Democratic lawmakers drilled down on key obstruction findings illuminated in Mueller’s report, in particular, testimony from former White House counsel Don McGahn, over the course of more than 30 hours of interviews, that Trump pressured him to have Mueller fired.

“Is it fair to say the president tried to protect himself by asking staff to falsify records relevant to an ongoing investigation?” asked Representative Cedric Richmond of Louisiana.

Mueller called this an accurate summary and said he “believed it to be true” that Trump attempted to have McGahn create a false written record about the president’s concerns he was under an obstruction-of-justice inquiry.

While stoic throughout the hearing, Mueller appeared to lose his patience when Florida Republican Matt Gaetz slammed him as “uninterested” in prosecuting Christopher Steele, a former British spy who produced the now infamous dossier on Trump’s ties to Russia.

“What I take is missing here,” Mueller said, pushing back over the Republican’s crosstalk, “is the fact that this is under investigation elsewhere in the Justice Department and — if I can finish, sir, and if I can finish, sir — and consequently it’s not within my purview. The Department of Justice and FBI should be responsive to questions on this particular issue.”

Former special counsel Robert Mueller takes his seat Wednesday for the start of a House Intelligence Committee hearing.

Mueller offered a similar response this afternoon when California Representative Devin Nunes, the ranking Republican on the House Intelligence Committee, peddled theories about the special counsel’s office hiding information.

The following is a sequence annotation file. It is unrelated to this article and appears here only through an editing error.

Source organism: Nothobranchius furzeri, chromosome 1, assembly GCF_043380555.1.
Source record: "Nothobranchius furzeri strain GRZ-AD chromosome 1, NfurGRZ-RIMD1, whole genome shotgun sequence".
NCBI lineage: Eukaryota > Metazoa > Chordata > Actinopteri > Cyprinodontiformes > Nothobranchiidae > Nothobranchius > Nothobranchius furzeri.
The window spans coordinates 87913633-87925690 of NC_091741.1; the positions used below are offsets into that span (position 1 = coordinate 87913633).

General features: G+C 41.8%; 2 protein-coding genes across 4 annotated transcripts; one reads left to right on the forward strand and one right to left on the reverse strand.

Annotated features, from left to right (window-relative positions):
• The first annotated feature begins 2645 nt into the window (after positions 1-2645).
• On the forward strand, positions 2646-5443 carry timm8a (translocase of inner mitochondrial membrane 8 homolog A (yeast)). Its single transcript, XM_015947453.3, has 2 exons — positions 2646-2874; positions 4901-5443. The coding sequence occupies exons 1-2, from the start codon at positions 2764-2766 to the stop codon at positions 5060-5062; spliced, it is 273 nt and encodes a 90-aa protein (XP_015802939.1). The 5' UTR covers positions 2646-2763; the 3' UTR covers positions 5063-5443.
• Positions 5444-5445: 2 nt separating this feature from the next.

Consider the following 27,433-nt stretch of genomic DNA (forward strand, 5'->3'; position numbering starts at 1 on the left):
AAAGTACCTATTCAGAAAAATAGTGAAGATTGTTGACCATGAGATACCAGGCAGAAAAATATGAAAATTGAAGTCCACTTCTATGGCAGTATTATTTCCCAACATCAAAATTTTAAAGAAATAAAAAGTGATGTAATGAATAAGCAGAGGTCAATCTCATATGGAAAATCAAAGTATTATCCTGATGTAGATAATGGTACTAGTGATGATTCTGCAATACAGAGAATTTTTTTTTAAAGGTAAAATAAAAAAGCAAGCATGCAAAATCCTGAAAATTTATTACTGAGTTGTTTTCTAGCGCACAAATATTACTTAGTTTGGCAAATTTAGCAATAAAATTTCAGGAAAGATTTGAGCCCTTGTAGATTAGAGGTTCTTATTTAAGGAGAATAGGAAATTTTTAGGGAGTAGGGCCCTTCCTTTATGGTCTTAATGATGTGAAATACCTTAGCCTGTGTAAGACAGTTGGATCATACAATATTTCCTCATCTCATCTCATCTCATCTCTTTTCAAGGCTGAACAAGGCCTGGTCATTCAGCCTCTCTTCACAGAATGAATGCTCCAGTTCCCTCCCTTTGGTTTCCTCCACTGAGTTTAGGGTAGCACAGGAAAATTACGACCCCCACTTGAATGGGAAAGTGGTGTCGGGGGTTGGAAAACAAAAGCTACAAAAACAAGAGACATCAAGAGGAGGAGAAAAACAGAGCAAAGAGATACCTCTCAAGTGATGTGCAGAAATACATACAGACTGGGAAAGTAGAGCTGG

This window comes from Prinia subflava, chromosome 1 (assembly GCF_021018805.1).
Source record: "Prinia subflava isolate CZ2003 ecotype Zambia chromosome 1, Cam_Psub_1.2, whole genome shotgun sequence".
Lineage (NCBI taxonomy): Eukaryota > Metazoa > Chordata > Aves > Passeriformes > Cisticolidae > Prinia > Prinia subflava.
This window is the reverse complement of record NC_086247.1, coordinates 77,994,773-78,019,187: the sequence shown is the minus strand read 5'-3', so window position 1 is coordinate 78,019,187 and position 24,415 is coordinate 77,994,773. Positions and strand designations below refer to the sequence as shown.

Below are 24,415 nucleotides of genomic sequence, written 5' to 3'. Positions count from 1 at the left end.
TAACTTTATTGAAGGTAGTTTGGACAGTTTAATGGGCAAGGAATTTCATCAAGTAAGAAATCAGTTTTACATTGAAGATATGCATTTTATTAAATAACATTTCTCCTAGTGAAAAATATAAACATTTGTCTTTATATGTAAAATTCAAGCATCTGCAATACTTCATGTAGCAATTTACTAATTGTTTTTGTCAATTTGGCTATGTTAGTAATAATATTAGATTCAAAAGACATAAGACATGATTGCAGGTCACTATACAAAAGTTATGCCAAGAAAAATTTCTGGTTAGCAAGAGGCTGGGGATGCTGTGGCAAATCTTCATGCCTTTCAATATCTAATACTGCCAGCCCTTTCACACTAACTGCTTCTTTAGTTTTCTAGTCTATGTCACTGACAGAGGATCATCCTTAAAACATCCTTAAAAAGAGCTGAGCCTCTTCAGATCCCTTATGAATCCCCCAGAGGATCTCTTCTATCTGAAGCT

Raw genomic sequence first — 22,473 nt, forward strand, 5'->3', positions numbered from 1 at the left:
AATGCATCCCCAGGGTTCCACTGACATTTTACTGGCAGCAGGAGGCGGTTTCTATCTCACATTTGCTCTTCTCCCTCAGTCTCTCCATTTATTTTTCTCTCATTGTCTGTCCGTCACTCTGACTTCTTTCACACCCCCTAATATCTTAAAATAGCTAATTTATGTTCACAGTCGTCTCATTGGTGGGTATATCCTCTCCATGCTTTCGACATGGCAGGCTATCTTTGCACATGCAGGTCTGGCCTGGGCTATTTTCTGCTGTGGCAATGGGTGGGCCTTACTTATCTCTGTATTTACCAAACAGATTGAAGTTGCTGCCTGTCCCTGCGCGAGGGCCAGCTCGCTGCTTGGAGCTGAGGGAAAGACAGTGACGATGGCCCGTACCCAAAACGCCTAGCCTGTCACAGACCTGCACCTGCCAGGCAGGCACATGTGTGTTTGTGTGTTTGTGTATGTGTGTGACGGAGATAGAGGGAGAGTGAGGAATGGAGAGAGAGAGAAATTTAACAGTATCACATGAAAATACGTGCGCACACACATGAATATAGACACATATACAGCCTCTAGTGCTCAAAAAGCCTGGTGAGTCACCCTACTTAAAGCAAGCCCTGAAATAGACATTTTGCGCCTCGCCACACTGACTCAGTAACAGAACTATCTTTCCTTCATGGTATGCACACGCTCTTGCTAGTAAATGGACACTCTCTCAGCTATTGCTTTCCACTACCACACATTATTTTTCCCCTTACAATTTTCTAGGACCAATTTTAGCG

Repeatedly the former special counsel said questions over counterintelligence operations or pending investigations would have to be addressed to the FBI or Department of Justice.

What he did confirm was the considerable reach of the Russian disinformation campaign.

Mueller was unequivocal when asked Wednesday who stood to benefit the most from the torrent of Russian propaganda that reached at least 126 million people during 2016.

“Donald Trump,” Mueller said. “But there were instances where Hillary Clinton was subject to the same behavior.”

One name repeatedly referenced by Republicans on Wednesday was Joseph Mifsud, a Maltese professor who was in contact with George Papadopoulous, the former Trump campaign adviser whose lies to the FBI sent him to prison for 12 days last year.

Mifsud is described in the report as a man with considerable connections to the Kremlin. It says that, months before Russia’s hack of the Democratic National Committee became public, Mifsud told Papadopolous he could help the campaign through an “anonymous release” of dirt on Clinton.

This year, in online and in conservative circles, Papadopoulous has ginned up theories that Mifsud was actually a U.S. intelligence asset.

Another conspiracy theory brought to Mueller’s attention this morning session came from Representative Louie Gohmert. A Texas Republican, Gohmert asked Mueller if he ever ordered anyone to delete texts off government phones, a reference to messages that were critical of Trump, shared between former FBI agent Peter Strzok and FBI lawyer Lisa Page.